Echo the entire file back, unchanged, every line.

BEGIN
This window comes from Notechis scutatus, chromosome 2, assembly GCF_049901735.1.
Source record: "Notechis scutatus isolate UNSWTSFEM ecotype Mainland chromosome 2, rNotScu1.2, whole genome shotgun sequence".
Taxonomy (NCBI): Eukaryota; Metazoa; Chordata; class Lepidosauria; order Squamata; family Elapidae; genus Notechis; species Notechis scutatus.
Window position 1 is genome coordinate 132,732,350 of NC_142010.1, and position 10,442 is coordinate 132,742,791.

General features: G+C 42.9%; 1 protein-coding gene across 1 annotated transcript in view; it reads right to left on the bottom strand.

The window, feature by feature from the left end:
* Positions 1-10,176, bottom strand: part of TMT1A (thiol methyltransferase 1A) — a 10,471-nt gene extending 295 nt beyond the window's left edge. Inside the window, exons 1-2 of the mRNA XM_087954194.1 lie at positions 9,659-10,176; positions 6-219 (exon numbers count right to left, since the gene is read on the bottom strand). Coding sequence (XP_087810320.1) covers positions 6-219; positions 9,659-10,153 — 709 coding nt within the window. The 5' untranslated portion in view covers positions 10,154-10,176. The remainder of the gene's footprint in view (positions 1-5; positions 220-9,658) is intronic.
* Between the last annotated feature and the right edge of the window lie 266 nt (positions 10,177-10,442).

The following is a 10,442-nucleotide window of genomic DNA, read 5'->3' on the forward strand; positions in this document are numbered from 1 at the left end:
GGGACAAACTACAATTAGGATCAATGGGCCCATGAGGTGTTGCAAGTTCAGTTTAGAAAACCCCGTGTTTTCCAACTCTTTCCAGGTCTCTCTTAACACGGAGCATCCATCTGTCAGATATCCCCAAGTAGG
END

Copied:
This window comes from Notechis scutatus, chromosome 2, assembly GCF_049901735.1.
Source record: "Notechis scutatus isolate UNSWTSFEM ecotype Mainland chromosome 2, rNotScu1.2, whole genome shotgun sequence".
Taxonomy (NCBI): Eukaryota; Metazoa; Chordata; class Lepidosauria; order Squamata; family Elapidae; genus Notechis; species Notechis scutatus.
Window position 1 is genome coordinate 132,732,350 of NC_142010.1, and position 10,442 is coordinate 132,742,791.

General features: G+C 42.9%; 1 protein-coding gene across 1 annotated transcript in view; it reads right to left on the bottom strand.

The window, feature by feature from the left end:
* Positions 1-10,176, bottom strand: part of TMT1A (thiol methyltransferase 1A) — a 10,471-nt gene extending 295 nt beyond the window's left edge. Inside the window, exons 1-2 of the mRNA XM_087954194.1 lie at positions 9,659-10,176; positions 6-219 (exon numbers count right to left, since the gene is read on the bottom strand). Coding sequence (XP_087810320.1) covers positions 6-219; positions 9,659-10,153 — 709 coding nt within the window. The 5' untranslated portion in view covers positions 10,154-10,176. The remainder of the gene's footprint in view (positions 1-5; positions 220-9,658) is intronic.
* Between the last annotated feature and the right edge of the window lie 266 nt (positions 10,177-10,442).

The following is a 10,442-nucleotide window of genomic DNA, read 5'->3' on the forward strand; positions in this document are numbered from 1 at the left end:
GGGACAAACTACAATTAGGATCAATGGGCCCATGAGGTGTTGCAAGTTCAGTTTAGAAAACCCCGTGTTTTCCAACTCTTTCCAGGTCTCTCTTAACACGGAGCATCCATCTGTCAGATATCCCCAAGTAGG